After thirty minutes, we are ready to leave Yamamizuki. As I’m dressing, I’m aware of the weight of my clothes on my softened skin, the roughness of my jeans and the wrinkles in my socks. We find a very relaxed Greg waiting for us on a bench outside, his hair in wet spikes.
“How was it?” Miki asks.
“Good,” replies Greg, taciturn once again. We climb into the van where Pat, Greg and I are plied with beer from Miki, ever eager to please. She comments on the onsen that we drive pass on our way to Sin-ai Kougen Hotel.
“See that one over there?” points Miki. “That one has a bath for dogs.” I’m not surprised. The malls here are full of boutiques with doggie jackets, and other accessories.
Sin-ai Kougen Hotel is a modern, boxy hotel with nothing to distinguish itself except the view. Settled atop one of the peaks on the Aso range, Sin-ai Kougen has a view of the Aso caldera, and with the sun setting we couldn’t have arrived at a better time. Its a lot easier to strip down the second time, especially since we have the onsen to ourselves. Its six o’clock, and the hotel guests are having dinner. Easing into the water, we head for the jacuzzi feature. In this hot spring, the massage is provided by hundreds of tiny bubbles. Sitting naked on top of a mountain, in a natural jacuzzi, watching a steaming volcano, I think of how I can describe this to my friends back home. Not just the view, or physical sensation, but everything together. I want to share this experience with them, but know I never can, and feel sad. But then Miki starts to chatter, some more women enter the onsen and the melancholy passes.
Just as the sun is dipping behind the caldera, we make our way to Kurukawa Onsen, a community of ryokan and hot springs. We’re headed to Shin-meikan Ryokan, famous for its cave onsen. Owner Goto Tetsuya dug the cave himself over a 10 year span, determined to save his failing ryokan. It worked, and revived the business of other ryokan in the area. Kurokawa Onsen has numerous old wood buildings in good condition, offering a traditional Japanese accomodation: tatami mats, paper sliding doors and a kimono clad woman to set up your futon. We walk along cobblestone roads, no bigger than alleyways back home. Wood bridges cross the river to many ryokan. Night is falling and windows are illuminated with a yellow glow reflected in the river, reminding Pat of when he was in Europe. Twisting and turning among the tiny streets, we would be lost without Miki.
Crossing one of the bridges we arrive at Shin-meikan. We arrived just after dinner time, and the reception is busy as guests are arriving for the night. Splitting up once more, Greg heads towards the mixed onsen, in hopes of finding a beautiful and available Japanese girl. I don’t have the courage for the mixed onsen and head to the women’s. Stripping down for the third time that day, I realize it has become as natural as if I were at home. The steam is so thick its filling into the changing area. Miki and I round the corner and are greeted with an ethereal view. Ghostly female figures move slowly through the steam, and tunnels disappear further into the cave.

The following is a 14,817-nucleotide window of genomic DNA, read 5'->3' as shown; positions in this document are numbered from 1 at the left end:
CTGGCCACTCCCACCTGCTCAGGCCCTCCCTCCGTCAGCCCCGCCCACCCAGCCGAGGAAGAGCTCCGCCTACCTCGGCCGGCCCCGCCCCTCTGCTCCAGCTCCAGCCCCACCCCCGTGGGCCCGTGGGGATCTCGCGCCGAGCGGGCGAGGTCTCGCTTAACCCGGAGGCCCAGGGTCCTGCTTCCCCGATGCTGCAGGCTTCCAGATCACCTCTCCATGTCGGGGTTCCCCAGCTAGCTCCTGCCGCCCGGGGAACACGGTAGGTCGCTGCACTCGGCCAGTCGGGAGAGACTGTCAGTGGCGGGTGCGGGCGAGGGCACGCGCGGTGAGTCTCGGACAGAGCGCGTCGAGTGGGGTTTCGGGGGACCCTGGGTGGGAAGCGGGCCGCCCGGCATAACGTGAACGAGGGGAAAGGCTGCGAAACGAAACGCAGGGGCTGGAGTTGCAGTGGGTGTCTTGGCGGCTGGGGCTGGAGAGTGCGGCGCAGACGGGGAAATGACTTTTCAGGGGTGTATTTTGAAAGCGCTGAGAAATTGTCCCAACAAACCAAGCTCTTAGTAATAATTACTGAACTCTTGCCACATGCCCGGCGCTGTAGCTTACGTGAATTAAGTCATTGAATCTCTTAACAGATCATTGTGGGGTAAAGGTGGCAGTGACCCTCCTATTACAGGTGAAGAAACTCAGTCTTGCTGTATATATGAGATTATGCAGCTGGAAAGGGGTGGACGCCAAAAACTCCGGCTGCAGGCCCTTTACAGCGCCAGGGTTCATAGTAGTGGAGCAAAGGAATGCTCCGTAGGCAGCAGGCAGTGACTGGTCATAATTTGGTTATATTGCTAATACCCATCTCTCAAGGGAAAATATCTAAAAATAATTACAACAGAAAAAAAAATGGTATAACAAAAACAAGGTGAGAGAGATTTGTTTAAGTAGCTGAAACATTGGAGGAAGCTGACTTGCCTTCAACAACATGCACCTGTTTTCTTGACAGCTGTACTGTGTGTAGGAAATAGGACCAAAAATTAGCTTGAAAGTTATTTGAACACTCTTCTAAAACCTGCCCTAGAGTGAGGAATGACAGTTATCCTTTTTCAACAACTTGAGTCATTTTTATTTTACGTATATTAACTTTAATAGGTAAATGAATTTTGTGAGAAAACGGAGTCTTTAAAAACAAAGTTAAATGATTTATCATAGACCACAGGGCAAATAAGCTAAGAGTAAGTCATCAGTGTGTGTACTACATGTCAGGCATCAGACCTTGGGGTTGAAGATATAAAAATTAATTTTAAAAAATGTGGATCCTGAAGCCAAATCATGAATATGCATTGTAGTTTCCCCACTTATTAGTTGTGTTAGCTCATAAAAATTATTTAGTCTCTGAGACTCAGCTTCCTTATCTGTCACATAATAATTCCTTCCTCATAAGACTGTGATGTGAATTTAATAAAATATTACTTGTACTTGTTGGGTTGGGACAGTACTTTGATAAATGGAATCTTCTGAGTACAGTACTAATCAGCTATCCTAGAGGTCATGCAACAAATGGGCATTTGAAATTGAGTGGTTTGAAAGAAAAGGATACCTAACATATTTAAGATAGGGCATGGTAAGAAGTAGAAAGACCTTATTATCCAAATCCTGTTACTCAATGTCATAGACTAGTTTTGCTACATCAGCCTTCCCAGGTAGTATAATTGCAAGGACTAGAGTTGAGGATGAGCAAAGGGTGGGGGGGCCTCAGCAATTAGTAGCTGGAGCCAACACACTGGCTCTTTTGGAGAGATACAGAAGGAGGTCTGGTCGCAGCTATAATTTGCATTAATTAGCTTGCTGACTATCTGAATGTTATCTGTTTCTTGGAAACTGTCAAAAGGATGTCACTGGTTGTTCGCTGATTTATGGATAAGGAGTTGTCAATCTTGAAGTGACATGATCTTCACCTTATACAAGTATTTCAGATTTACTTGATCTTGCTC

Exploring the caves, we find dead ends and another entrance. Not sure who will pass by, we turn back. We round a new corner, tentatively touching the walls we can’t see through the thick steam. Out of the steam we hear a voice. A male voice.
“Miki? Is that you?” My sense of adventure dissolves quickly as I recognize Pat’s voice. Where is he? And, more importantly, CAN HE SEE ME?? I don’t wait to find out and gallop back to the entrance, startling the two women soaking there.
“Anata no tomodachi… otoku… hanasemass.” I’m so frazzled, I inform the women that their male friend, not my male friend, is speaking to us. Miki comes back and explains the situation. Apparently there is a vent high in the wall between the men’s and women’s caves and Pat, hearing Mikis distinctive voice, called out. I’m laughing now, but I don’t know if its because the situation is funny, or because I’m in hysterics. I decide to stay near the entrance and continue to soak a little longer.
I get dressed for the last time that day, revelling in the feeling of my silky smooth skin. Miki, Pat and I wait for Greg to emerge from the mixed onsen.
“Did you get lucky?” we ask.
“No,” Greg says glumly. “It was just old men.”
“They were probably there for the same reason you were,” grins Miki. Heading back to the van, we make jokes about how we’ve never been this clean. We pile into the backseat like kids, and fall silent, happy and tired.
Squished in the back between Pat and Greg, I realize onsen are not only good for cleansing the body, but also the mind. A sort of spring-cleaning has been done in my mind, clarifying how I’ve changed since coming to Japan. Each time I took off my clothes was an affirmation of my new confidence and self acceptance. Back home I always saw myself reflected through my friends and family. Living on my own and away from the familiar has allowed me to re-examine myself and find that I am indeed the person I want to be. While I’m not ready for a nude beach, I will definately visit an onsen again.